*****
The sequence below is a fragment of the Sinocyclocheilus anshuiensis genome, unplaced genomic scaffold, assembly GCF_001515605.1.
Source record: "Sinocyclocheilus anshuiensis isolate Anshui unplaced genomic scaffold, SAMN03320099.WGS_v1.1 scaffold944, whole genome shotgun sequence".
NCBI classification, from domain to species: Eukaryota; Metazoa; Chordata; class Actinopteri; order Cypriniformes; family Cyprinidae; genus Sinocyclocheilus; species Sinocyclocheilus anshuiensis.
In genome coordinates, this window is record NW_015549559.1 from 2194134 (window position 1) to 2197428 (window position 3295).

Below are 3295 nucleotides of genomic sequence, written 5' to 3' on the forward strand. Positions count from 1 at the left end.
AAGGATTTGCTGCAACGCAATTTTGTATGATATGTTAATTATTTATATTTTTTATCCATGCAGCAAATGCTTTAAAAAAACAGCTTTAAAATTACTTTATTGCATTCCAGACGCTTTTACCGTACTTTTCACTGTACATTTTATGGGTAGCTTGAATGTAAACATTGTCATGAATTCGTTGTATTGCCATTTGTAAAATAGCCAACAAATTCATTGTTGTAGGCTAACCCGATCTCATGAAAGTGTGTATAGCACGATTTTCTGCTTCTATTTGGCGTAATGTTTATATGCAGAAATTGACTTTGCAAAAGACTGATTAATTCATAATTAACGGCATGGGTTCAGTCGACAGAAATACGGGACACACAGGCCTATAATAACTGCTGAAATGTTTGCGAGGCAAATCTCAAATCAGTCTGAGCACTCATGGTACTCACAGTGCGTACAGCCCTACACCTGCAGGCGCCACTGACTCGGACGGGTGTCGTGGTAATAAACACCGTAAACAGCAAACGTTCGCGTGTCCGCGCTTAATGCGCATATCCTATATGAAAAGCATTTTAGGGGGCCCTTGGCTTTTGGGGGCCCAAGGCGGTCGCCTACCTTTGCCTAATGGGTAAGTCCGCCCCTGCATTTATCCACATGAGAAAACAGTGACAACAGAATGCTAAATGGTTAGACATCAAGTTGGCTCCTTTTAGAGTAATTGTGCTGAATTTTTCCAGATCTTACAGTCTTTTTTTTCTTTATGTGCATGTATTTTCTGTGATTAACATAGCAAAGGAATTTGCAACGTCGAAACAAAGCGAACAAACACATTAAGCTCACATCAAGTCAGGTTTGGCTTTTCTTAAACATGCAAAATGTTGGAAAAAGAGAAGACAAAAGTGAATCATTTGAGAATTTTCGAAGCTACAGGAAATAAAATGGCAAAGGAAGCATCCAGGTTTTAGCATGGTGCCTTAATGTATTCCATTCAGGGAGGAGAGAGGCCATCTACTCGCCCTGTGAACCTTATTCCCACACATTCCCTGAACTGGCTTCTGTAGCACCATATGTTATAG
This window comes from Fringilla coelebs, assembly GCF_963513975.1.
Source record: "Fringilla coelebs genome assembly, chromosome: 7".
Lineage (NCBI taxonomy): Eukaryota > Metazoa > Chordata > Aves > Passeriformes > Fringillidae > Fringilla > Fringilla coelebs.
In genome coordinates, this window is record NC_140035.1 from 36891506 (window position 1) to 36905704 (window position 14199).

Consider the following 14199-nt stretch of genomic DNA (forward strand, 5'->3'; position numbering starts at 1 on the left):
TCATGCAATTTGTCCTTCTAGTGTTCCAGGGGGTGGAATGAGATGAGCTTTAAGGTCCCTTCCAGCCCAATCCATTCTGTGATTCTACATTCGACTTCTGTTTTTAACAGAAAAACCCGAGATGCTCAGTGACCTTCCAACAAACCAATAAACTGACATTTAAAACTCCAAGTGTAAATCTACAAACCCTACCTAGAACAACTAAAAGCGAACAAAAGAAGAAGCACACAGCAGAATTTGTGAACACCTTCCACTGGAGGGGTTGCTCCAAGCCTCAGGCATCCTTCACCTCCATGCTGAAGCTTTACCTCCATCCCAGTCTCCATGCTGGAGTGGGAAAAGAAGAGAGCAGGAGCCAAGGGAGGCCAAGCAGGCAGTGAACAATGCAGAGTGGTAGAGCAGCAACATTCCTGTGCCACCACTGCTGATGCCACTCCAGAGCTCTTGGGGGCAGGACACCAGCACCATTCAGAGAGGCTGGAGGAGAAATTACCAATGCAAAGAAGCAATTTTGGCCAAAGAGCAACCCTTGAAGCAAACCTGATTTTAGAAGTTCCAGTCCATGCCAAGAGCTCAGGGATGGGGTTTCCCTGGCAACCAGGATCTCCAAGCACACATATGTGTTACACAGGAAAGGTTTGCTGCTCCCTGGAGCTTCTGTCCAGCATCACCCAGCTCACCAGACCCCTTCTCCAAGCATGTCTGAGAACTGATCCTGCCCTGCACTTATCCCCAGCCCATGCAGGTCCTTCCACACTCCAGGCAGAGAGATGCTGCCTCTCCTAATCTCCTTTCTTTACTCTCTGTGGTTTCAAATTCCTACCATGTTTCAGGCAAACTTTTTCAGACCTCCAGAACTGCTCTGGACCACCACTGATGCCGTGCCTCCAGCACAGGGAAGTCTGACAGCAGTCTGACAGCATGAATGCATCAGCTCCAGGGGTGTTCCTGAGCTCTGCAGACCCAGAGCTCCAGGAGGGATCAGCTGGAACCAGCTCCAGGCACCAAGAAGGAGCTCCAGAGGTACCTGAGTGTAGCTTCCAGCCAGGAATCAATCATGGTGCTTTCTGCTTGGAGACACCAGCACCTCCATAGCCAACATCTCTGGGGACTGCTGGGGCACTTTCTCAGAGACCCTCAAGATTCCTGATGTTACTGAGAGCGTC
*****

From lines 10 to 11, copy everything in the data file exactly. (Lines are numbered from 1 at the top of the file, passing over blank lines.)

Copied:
In genome coordinates, this window is record NC_140035.1 from 36891506 (window position 1) to 36905704 (window position 14199).

Consider the following 14199-nt stretch of genomic DNA (forward strand, 5'->3'; position numbering starts at 1 on the left):